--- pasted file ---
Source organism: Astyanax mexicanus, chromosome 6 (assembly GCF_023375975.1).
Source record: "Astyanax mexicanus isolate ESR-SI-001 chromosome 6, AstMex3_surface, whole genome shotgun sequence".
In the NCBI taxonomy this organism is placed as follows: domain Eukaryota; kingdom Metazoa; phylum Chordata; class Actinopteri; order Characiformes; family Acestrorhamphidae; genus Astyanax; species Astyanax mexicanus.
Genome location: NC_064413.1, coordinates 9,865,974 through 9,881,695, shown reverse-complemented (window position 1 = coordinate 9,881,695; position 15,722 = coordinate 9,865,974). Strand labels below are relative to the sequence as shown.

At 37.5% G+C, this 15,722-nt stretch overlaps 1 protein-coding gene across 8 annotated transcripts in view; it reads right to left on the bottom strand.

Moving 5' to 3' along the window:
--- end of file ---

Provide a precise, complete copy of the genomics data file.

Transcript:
Source organism: Astyanax mexicanus, chromosome 6 (assembly GCF_023375975.1).
Source record: "Astyanax mexicanus isolate ESR-SI-001 chromosome 6, AstMex3_surface, whole genome shotgun sequence".
In the NCBI taxonomy this organism is placed as follows: domain Eukaryota; kingdom Metazoa; phylum Chordata; class Actinopteri; order Characiformes; family Acestrorhamphidae; genus Astyanax; species Astyanax mexicanus.
Genome location: NC_064413.1, coordinates 9,865,974 through 9,881,695, shown reverse-complemented (window position 1 = coordinate 9,881,695; position 15,722 = coordinate 9,865,974). Strand labels below are relative to the sequence as shown.

At 37.5% G+C, this 15,722-nt stretch overlaps 1 protein-coding gene across 8 annotated transcripts in view; it reads right to left on the bottom strand.

Moving 5' to 3' along the window: